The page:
A Yukon Territorial Court judge praised an Alberta woman for taking responsibility for her actions, improving her life, and turning herself in for a crime she committed eight years ago.
But Judge Michael Cozens ruled that he still had to give the woman a criminal record for writing fraudulent cheques to steal money from her Yukon employer in 2006.
Dawn Morgan was working for Alaska Canada Rail Link. Part of her duties included working on the payroll.
Over several weeks Morgan and an ex-boyfriend wrote three bogus cheques to themselves from company funds totalling approximately $9,000.
Morgan says she was pressured by her boyfriend.
She was arrested, but ran from the Yukon.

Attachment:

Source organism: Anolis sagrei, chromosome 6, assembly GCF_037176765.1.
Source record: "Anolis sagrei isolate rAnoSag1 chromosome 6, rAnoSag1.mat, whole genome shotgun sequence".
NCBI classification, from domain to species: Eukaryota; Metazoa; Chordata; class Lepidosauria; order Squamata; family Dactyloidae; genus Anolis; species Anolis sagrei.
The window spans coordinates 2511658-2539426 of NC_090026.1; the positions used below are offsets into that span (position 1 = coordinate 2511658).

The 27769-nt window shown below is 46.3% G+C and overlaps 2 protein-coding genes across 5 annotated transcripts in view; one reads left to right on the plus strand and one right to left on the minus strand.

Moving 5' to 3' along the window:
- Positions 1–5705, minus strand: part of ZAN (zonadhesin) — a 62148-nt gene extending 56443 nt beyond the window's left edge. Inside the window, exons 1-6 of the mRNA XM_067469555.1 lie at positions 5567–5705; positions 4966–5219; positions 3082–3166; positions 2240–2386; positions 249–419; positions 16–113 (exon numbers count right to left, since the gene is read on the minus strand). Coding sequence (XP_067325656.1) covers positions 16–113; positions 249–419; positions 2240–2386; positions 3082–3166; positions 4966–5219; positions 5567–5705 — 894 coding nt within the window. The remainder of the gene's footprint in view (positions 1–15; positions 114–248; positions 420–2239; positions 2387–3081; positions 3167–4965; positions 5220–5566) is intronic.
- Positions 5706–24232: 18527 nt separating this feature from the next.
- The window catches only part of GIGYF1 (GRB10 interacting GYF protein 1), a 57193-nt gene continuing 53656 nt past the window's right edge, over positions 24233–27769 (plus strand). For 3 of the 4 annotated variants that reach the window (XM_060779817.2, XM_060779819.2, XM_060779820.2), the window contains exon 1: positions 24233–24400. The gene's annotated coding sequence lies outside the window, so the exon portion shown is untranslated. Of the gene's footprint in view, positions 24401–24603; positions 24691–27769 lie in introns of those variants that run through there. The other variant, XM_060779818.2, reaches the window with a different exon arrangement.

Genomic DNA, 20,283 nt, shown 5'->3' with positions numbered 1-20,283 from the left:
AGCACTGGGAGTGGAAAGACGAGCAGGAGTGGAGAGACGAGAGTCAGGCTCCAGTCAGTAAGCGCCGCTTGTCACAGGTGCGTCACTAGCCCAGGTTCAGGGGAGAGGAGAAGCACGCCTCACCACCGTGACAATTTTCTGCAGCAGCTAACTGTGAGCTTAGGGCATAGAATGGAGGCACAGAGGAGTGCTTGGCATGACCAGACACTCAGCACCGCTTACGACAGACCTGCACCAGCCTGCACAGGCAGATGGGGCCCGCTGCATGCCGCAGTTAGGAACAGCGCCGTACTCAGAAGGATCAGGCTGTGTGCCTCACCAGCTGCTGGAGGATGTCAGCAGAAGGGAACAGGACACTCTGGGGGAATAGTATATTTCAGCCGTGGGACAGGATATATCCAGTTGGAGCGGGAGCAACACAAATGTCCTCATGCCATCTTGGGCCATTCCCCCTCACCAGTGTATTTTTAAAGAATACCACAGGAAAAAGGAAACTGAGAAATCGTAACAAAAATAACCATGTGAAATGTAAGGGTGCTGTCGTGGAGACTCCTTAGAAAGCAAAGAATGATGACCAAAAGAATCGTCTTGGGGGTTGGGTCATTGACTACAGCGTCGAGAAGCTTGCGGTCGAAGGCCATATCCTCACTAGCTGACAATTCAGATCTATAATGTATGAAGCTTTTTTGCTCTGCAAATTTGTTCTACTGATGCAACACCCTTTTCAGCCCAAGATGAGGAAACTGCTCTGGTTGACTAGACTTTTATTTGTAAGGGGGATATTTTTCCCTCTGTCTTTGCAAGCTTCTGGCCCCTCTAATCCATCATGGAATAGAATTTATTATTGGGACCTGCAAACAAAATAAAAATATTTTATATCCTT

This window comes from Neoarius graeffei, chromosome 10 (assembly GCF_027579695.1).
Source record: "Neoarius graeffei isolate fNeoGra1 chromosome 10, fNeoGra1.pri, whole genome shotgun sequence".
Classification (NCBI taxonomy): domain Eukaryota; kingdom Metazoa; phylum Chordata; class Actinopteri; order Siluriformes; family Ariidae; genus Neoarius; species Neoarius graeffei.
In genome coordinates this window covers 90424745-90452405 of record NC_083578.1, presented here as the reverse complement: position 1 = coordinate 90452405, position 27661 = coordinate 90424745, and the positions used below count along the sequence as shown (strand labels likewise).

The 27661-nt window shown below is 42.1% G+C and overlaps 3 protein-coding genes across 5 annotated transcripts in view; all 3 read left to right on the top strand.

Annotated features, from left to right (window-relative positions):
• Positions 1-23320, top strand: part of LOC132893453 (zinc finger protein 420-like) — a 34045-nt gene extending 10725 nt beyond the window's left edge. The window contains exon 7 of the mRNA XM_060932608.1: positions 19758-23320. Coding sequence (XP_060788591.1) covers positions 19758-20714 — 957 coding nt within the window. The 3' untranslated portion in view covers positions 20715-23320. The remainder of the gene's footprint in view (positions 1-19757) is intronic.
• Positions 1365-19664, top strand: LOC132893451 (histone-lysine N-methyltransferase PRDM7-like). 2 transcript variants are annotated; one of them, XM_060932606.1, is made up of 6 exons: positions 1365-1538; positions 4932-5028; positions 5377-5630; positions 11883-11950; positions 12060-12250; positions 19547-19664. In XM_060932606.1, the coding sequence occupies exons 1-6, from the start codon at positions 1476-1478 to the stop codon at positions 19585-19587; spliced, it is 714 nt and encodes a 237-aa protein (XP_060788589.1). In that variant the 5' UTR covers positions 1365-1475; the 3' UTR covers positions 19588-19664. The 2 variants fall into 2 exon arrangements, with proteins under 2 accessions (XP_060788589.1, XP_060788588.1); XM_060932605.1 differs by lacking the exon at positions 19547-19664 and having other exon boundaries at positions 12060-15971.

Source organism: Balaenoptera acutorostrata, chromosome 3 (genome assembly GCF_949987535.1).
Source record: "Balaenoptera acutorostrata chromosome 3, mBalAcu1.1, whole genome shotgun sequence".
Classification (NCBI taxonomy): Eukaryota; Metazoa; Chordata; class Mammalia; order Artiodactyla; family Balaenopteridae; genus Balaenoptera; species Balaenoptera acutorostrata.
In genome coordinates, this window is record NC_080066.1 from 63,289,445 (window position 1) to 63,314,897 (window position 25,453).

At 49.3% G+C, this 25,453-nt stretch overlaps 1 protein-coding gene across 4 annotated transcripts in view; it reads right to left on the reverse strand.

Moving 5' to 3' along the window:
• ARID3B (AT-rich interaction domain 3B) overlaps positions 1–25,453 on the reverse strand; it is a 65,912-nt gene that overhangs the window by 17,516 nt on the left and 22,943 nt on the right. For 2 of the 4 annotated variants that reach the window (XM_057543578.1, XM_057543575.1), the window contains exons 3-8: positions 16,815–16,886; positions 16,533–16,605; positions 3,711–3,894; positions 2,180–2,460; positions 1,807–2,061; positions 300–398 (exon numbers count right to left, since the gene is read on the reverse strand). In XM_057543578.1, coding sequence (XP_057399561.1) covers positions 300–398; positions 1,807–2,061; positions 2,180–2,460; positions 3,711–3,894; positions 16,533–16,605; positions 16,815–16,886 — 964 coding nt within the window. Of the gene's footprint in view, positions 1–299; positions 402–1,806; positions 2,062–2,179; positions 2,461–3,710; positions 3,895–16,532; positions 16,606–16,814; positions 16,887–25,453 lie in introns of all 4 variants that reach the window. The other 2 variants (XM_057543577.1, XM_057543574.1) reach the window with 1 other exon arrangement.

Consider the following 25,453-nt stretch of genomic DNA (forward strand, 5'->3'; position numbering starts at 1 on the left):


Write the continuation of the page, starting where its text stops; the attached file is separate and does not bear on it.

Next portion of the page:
Now 41 years old, Morgan turned herself into police in June of this year. She said she wanted to put that part of her life behind her.
After a troubled childhood and early life, she has been sober and working a steady job for five years. She is now in a stable relationship.
Cozens said Morgan is now a contributing member of society with a bright future. Restitution has already been paid.
Her lawyer was asking for a conditional discharge. The Crown was asking for a nine-month sentence to be served in the community.
Cozens said he was sympathetic to the positive steps Morgan has taken, but that this case was not exceptional enough to consider not giving her a criminal record.
He sentenced her to 180 days to be served at home. She will have a 9 p.m. curfew and have to do 20 hours of community service. Considering the time she already spent in custody, there are 146 days left in the sentence.
“I think you’ve done remarkably well,” Cozens said. “You should be proud of yourself.”